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2 T he literature concerning the modern movement in architecture is vast. In a recent work, Peter G. Rowe defines the important characteristics as follows: The by now familiar modern functionalist doctrine consisted of four central considerations: material integration and suitability; the expression of contemporary building construction and fabrication techniques; efficient use and layout of buildings; and the propagation of a new spatial order devoid of all references to the past. (Rowe 1993, 43) High Ambitions: American Low-Income Housing Policy 427 1930s, Bauer and designers such as Henry Wright heralded recent European innovations in housing, applauding the streamlined functional-looking image championed by the modernist or international school. The modernist-oriented designers particularly celebrated the German Zeilenbau style, in which parallel rows of two- to four-story apartment buildings were aligned along an eastwest orientation and situated in superblocks (large blocks that exceed standard city block sizes) (Bauer 1934a; Plunz 1990). During the 1930s, public housing architects and officials fashioned the Zeilenbau style to American cities and created a mold for much subsequent public housing. Oscar Stonorov created an early prototype of the American Zeilenbau style at the Carl Mackley Houses, built from 1933 to 1934 in Philadelphia for the Hosiery Workers Union.3 His design softened the severe Zeilenbau lines of the apartment buildings with indentations and added American amenities such as courtyards, laundries, and parking garages (see figures 1 and 2) (Bauer 1934a; Bauman 1987; Plunz 1990; Pommer 1978; Sandeen 1985).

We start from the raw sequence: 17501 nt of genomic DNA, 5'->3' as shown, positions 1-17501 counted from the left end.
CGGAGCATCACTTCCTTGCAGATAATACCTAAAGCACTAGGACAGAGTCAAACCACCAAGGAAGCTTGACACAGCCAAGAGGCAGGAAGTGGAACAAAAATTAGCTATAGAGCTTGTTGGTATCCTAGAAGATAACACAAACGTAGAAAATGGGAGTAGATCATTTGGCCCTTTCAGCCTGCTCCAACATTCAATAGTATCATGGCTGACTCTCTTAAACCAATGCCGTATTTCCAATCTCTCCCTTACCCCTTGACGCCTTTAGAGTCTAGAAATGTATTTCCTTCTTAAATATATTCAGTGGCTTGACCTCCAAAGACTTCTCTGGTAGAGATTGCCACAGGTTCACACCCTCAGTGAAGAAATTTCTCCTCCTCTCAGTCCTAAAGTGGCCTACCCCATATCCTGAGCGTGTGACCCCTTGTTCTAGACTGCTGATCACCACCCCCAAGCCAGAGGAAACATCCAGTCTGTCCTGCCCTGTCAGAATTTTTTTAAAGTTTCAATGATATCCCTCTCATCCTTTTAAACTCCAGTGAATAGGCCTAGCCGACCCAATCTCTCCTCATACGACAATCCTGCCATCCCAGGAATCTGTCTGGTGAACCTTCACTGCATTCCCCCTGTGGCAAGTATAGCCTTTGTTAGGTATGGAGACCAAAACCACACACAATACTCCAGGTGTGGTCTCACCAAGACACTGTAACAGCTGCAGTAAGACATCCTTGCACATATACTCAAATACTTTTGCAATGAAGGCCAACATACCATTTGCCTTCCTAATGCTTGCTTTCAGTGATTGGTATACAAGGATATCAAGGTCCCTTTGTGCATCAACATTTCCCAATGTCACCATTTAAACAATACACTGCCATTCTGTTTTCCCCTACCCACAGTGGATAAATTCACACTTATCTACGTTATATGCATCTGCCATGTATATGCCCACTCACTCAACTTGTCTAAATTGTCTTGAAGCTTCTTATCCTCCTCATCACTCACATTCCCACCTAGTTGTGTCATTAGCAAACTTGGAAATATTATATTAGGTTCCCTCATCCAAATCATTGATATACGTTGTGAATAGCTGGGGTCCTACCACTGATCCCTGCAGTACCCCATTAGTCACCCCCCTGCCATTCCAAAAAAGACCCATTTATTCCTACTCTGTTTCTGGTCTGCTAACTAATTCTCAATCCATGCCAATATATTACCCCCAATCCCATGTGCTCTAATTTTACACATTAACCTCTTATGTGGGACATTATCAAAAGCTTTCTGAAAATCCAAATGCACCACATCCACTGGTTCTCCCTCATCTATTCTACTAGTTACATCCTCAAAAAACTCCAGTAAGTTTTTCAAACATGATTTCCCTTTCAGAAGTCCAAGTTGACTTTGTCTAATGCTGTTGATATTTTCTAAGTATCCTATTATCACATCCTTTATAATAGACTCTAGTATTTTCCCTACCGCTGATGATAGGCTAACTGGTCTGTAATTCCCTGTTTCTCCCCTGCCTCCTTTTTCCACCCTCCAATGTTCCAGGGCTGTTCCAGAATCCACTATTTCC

Figure 1. View of Children’s Wading Pool, Carl Mackley Houses, Philadelphia, PA, W. Pope Barney, Architect Source: Architectural Record 78(5), November 1935. Photograph by F. S. Lincoln. Permission for use granted by A rchitectural Record. The Carl Mackley Houses project was begun before the start of the public housing program and was financed in part by a loan from the PWA (Straus and Wegg 1938). 3 428 Alexander von Hoffman Figure 2. Plan, Carl Mackley Houses, Philadelphia, PA, W. Pope Barney, Architect Source: Architectural Record 78(5), November 1935. Permission for use granted by Architectural Record . The aesthetic designs and amenities in some early public housing projected an image of superior housing, especially when compared with the old, dilapidated housing of the slum districts. Particularly good designs characterized, for example, Techwood Homes in Atlanta, a handsomely landscaped project that included parking garages and modern kitchens; Harlem River Houses, an attractive restatement of the garden apartment typology; and Lakeview Terrace in Cleveland, Ohio, where the Zeilenbau style was adapted to a sloping site above Lake Erie. These projects compared favorably with commercially produced apartment building complexes of the day (Architectural Forum 1938; Pommer 1978). High Ambitions: American Low-Income Housing Policy 429 Many, perhaps most, of the first generation of public housing projects, however, fell short of these high architectural standards. Th...
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